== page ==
How Much Time Does It Take To Create A Security Software Solution?

The steady increase in cyber-attacks will likely be a long-term trend, and businesses are looking for robust cybersecurity solutions. It’s a growing market out there for cybersecurity software, and many entrepreneurs are trying to tap into it. If you are such an entrepreneur, you are likely wondering about the time it takes to create a security software. Read on, since that’s exactly what I explain here.

Contents

The growing demand for enterprise security software
How long does a security software development project take?
Planning a project to create a security software?

The growing demand for enterprise security software

Businesses incur huge costs as a result of cyber-attacks. Data security breaches cost businesses a whopping $3.86 million per annum, according to an analysis found in “The average cost of a data breach is highest in the U.S. [Infographic]”.

A study by IBM shows that it takes 365 days on an average to identify a data breach and contain its effects, if the breach is a result of a cyber-attack. Symantec has stated in its “2019 Internet security threat report” that cyber-attackers steal users’ credit card details from approximately 4,800 websites every month by only injecting malicious codes.

These threats compel enterprises to invest heavily in cybersecurity. The term covers aspects like network security, application security, information security, disaster recovery, business continuity planning, and end-user training.

The demand for cyber security solutions for enterprises have the following drivers:

  • Exponential growth of data;
  • Proliferation of organized cyber-attack gangs;
  • The ease of launching cyber-attacks;
  • Increasingly sophisticated forms of attacks;
  • Growth of high-potential technologies with vulnerability, like cloud computing, “Internet of Things” (IoT), etc.

I have explained these drivers in “Why enterprises must invest more in cyber security solutions”.

As you would expect, the market for cybersecurity solutions is growing. PRNewswire projects this market to reach $300 billion in 2024, from a modest $120 billion in 2017.

How long does a security software development project take?

Let’s take a step back before we talk about how long does a security software development project takes, and let’s agree on the right methodology. An enterprise security software is a high-value asset for the enterprise.

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A project to develop such a software has specific, well-defined requirements. Such projects need regular reviews after each phase, and the traditional “Waterfall” methodology suits such projects. You can read “Waterfall vs Agile: Which methodology is right for your project” for more insights.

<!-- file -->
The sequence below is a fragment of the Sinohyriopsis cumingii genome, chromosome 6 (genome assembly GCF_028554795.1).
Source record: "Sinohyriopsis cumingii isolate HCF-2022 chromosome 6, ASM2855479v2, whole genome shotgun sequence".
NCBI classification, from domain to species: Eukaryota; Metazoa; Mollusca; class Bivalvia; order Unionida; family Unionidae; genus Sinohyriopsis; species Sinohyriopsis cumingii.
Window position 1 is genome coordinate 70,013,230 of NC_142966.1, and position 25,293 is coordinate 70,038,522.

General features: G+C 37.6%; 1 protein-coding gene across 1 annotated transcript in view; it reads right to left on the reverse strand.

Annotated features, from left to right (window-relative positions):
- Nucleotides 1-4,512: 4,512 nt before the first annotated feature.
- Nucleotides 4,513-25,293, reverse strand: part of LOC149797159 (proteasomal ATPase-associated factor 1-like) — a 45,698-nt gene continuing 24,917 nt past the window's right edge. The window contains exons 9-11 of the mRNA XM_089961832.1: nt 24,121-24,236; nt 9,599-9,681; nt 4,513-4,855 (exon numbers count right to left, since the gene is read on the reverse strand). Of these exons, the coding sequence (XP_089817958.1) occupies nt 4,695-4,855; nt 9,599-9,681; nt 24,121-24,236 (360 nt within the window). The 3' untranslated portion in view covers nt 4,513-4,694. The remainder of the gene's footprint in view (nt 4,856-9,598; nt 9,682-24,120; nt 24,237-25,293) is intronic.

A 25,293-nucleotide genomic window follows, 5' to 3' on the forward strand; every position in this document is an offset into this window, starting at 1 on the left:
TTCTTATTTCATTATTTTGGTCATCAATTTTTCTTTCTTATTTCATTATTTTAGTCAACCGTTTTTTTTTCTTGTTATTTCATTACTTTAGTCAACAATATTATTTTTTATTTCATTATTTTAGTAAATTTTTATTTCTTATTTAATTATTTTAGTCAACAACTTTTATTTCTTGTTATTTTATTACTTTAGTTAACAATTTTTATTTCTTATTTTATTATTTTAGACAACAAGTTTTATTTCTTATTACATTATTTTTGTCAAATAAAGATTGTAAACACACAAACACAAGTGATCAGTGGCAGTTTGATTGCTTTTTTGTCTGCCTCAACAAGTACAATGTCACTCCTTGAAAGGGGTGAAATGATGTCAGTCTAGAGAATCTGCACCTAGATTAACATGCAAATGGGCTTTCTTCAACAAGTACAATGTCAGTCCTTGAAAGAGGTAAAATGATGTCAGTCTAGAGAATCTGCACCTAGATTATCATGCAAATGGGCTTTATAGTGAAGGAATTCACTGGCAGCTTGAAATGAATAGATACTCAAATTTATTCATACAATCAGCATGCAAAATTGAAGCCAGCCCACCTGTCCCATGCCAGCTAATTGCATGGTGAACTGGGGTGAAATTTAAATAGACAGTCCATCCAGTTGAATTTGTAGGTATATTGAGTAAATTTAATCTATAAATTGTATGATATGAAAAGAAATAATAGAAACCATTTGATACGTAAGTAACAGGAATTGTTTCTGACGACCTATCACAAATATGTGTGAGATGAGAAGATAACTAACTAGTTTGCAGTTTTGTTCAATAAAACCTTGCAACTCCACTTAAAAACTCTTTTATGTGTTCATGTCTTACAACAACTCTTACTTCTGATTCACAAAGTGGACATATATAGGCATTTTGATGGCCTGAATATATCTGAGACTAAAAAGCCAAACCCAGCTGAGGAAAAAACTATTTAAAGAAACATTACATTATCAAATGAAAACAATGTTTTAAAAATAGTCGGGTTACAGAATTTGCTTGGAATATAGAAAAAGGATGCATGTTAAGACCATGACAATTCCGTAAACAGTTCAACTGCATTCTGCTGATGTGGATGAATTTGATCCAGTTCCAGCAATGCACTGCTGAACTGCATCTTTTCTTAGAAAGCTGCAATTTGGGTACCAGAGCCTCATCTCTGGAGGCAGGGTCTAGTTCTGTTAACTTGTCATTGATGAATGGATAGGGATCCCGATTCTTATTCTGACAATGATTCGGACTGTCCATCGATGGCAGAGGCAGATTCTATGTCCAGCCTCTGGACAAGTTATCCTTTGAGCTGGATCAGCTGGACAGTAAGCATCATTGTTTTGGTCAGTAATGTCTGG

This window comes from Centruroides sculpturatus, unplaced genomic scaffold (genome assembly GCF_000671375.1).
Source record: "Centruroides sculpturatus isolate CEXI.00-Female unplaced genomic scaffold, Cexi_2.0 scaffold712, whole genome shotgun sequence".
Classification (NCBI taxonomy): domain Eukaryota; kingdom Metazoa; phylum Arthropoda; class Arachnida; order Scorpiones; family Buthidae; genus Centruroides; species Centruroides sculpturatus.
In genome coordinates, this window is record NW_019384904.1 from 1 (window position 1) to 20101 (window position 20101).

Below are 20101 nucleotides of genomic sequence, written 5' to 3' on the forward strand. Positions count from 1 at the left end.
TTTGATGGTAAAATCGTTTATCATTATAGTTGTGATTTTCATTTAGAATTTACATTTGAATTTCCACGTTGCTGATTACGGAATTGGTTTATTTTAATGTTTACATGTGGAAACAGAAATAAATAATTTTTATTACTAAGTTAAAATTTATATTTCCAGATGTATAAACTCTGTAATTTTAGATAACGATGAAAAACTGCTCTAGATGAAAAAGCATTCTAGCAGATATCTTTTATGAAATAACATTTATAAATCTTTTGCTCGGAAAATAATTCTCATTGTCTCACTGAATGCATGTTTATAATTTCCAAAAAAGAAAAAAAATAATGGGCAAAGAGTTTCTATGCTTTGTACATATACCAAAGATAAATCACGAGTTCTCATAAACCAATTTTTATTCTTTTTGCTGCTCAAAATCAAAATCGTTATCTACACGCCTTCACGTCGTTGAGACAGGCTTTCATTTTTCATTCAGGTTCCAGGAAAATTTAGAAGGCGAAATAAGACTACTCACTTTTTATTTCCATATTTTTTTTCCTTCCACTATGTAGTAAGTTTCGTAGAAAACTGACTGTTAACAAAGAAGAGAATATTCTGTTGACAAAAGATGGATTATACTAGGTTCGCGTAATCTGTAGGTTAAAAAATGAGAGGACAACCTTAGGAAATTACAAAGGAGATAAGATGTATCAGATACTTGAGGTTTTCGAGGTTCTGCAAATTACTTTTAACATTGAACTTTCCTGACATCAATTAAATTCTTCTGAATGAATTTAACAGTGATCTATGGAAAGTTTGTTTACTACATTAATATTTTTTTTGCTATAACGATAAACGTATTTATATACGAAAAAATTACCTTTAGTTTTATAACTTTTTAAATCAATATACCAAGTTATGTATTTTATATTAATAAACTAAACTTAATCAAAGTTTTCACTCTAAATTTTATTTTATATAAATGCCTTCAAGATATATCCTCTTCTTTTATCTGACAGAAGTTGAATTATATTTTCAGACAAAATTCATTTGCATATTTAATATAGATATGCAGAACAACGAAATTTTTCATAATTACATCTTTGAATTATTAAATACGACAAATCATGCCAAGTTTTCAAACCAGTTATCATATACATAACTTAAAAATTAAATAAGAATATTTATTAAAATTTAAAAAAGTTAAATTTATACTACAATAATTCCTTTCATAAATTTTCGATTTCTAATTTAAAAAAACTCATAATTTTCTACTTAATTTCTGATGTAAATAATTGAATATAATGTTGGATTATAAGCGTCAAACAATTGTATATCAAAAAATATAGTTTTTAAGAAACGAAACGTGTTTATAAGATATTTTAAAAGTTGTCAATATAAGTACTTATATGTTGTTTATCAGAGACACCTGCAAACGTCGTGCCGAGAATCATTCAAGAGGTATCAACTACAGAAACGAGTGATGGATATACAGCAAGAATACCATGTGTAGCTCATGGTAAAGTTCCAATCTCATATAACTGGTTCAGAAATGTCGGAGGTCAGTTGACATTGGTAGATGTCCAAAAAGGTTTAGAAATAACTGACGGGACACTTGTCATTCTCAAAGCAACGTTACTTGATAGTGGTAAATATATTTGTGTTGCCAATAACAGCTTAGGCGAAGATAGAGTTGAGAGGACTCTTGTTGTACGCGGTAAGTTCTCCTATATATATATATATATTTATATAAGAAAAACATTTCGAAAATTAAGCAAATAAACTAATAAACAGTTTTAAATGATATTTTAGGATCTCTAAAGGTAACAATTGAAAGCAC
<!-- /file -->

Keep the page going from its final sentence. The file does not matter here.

I will now take you through the various phases of this project, describing how much time each phase needs. These phases are as follows:

  • Requirements gathering and analysis;
  • Design;
  • Development;
  • Testing;
  • Deployment;

Read about these phases in “What is software development life cycle and what you plan for?”.

Key assumptions

The time estimate in this article assumes the following:

  • Project sponsors and business stakeholders are fully aligned with the project plan, and they have committed to the success of the project. You can read “What is a project sponsor?” to learn about the importance of this.
  • You have a skilled and experienced team in place. If you don’t have this in place, you need to form a team, and our guide “Freelance app development team vs. field expert software development teams” can help. The team needs the following roles:
    • Business analysts;
    • UI designers;
    • A security software architect;
    • Security software developers;
    • Testers;
    • A project manager (PM).
  • The security software architect and developers have the necessary skills, e.g.:
    • Software architecture (for the security software architect);
    • Operating systems like Windows, Unix, and Linux;
    • Programming languages like Java, C, C++, PERL, etc.;
    • Relational databases like MySQL;
    • TCP/IP;
    • IP security;
    • XML, web services;
    • Cloud computing;
    • Hypervisors, e.g., VMware.
  • The PM is competent enough to manage this project effectively, and he/she will use the relevant PM best practices and tools. You can read “15 killer project management best practices for managers” for more insights.
  • Team members are co-located, and they have sufficient access to the project stakeholders.
  • The project team members are available to work on the project according to the resource-loading plan for the project.
  • You have the required IT infrastructure in place. If you don’t have this, you can buy it from an “Infrastructure as a Service” (IaaS) provider. I recommend AWS Elastic Compute Cloud (EC2), given the excellent cloud capabilities of AWS.